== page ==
Golf365 Recall: When Paul Lawrie completed the Qatar-Open double

No-one who watched the Open Championship of 1999 is ever likely to forget it. That final round. Those brutal conditions. A leader holding a significant advantage. A cast led by Paul Lawrie and Jean Van de Velde.

Somehow, however, we’ve completely forgotten that it was actually a re-run of sorts, as if the collective memory has blotted out a bizarre overture which took place five months before in Doha.

The roles were reversed that first time and the closing scenes were very different, but in overlooking the Qatar Masters of 1999 we’re missing out on an incredible, almost eerie, prologue to the Open Championship which followed, and might even have helped shape, it.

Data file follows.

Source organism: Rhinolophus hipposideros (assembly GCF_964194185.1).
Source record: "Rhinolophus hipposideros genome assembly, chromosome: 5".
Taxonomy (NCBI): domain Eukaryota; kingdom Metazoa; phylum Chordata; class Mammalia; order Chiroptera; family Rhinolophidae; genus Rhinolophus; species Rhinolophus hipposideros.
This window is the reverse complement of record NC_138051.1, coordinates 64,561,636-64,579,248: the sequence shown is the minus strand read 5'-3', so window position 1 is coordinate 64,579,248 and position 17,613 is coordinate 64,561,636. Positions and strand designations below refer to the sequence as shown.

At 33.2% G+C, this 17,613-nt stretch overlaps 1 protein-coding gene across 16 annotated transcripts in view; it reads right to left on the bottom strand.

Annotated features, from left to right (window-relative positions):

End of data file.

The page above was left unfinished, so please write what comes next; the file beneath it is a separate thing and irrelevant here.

At the end of 1998 Paul Lawrie’s professional CV was solid, boasting seven consecutive years on the European Tour and a maiden win in 1996. On the other hand the previous two seasons had lacked sparkle and some muttered about the manner of that victory (“I was a little bit fed up hearing about it being over two rounds,” he told the Tour website, “I still felt a win is a win”).

On Christmas Day he, wife Marian and first-born Craig welcomed the birth of a second son, Michael. Seven days later the New Year dawned and with it Lawrie’s 30th birthday. Landmark moments, both of them, perhaps fuelling the determination to re-invigorate his career by turning to close friend and one-time fellow tour pro Adam Hunter.

“He was the person who made me the golfer I became,” Lawrie told Golf365 ahead of this week’s Qatar Masters. “I’ve had some really good coaches who have all helped me, but Adam was the difference.”

He opened the 1999 season with 76-78 in the Dubai Desert Classic to miss the cut, but Hunter made a few swing suggestions, Lawrie liked them, and next up was Qatar.